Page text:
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Valve: Let the Community Finance Games

According to Valve Software's Gabe Newell, the gaming community should finance games, not publishers. His comment stems from a recent video interview with Good Game (FLV), citing that funding and concepts--those that gamers really like--should occur between developers and consumers, not developers and publishers.

To reiterate his point, Newell briefly describes the current development process from a financial standpoint: $10 million to $30 million dollars are allocated at the beginning of each project. This means that there's a "huge amount of risk" associated with this fund. He also said that decisions have to be incredibly conservative.

"What I think would be much better would be if the community could finance the games," he said in the interview. "In other words, 'Hey, I really like this idea you have. I’ll be an early investor in that and, as a result, at a later point I may make a return on that product, but I’ll also get a copy of that game.'"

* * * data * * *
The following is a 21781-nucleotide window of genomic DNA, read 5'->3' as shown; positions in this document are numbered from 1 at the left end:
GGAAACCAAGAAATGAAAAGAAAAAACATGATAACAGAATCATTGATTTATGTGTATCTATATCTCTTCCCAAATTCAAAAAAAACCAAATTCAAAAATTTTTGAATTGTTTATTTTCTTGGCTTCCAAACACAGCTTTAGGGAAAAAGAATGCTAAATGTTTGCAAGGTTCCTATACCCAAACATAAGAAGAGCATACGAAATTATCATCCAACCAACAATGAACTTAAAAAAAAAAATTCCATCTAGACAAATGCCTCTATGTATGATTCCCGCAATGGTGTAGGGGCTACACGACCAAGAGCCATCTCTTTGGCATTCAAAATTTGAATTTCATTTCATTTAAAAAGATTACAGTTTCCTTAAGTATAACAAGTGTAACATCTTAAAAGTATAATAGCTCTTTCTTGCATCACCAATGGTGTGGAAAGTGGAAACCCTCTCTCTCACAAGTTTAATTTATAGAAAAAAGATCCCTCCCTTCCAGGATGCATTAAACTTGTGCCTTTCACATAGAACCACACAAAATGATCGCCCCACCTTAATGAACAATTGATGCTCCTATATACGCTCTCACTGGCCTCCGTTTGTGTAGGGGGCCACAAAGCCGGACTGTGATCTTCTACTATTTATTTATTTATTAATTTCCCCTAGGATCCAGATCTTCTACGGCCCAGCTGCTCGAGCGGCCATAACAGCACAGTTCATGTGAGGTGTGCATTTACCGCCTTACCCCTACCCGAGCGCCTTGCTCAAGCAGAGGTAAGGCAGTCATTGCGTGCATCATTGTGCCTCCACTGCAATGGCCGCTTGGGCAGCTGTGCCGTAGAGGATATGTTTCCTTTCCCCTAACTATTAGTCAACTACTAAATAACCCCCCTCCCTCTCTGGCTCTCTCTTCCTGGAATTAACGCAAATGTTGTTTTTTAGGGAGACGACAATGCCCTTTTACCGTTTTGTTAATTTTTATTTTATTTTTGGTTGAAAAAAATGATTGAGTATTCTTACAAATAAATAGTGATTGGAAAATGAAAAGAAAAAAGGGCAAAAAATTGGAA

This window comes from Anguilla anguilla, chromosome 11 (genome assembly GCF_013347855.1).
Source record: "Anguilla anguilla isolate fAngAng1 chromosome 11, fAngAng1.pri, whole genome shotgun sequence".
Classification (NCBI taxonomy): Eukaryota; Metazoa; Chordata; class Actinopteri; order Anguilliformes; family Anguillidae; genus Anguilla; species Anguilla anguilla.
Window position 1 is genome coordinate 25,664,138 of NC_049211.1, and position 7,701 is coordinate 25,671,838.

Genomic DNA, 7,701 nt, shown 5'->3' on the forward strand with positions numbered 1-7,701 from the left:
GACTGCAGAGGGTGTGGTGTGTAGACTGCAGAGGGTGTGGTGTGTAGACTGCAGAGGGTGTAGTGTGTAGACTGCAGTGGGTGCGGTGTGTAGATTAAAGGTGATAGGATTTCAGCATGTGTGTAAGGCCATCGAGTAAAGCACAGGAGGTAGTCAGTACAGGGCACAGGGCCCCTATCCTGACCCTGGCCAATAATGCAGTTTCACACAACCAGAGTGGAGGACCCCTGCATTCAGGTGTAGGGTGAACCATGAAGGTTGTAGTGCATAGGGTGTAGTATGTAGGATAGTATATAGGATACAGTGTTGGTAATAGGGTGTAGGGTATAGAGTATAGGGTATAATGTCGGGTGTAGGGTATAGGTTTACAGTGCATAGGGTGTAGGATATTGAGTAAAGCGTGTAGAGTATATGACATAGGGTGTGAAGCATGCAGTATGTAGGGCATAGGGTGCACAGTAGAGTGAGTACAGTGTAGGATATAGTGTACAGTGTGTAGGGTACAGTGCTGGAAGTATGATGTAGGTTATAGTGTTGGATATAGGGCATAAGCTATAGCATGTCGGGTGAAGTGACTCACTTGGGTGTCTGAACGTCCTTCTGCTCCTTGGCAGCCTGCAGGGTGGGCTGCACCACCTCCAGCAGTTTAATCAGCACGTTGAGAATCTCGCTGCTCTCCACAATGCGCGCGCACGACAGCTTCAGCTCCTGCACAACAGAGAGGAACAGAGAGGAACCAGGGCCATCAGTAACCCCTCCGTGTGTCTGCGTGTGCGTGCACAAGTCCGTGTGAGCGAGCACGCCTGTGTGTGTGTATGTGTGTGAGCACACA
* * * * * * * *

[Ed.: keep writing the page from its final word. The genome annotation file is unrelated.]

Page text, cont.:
Consumers making money off games? That sounds like a great plan, but ultimately would it work? Additionally, if projects don't receive enough money upfront, what then? And what about those Duke Nukem Forever projects that remain in limbo for years and years?

Naturally, the idea raises a lot of questions. However, it's not surprising that developers--and even publishers--are looking for ways to reverse the industry's plummeting revenue. According to NPD, total sales were $1.17 billion in June, dropping 31-percent when compared to the $1.7 billion earned in June 2008.

"This is one of the first months where I think the impact of the economy is clearly reflected in the sales numbers," said NPD's Anita Frazier. "This level of decline is certainly going to cause some pain and reflection in the industry."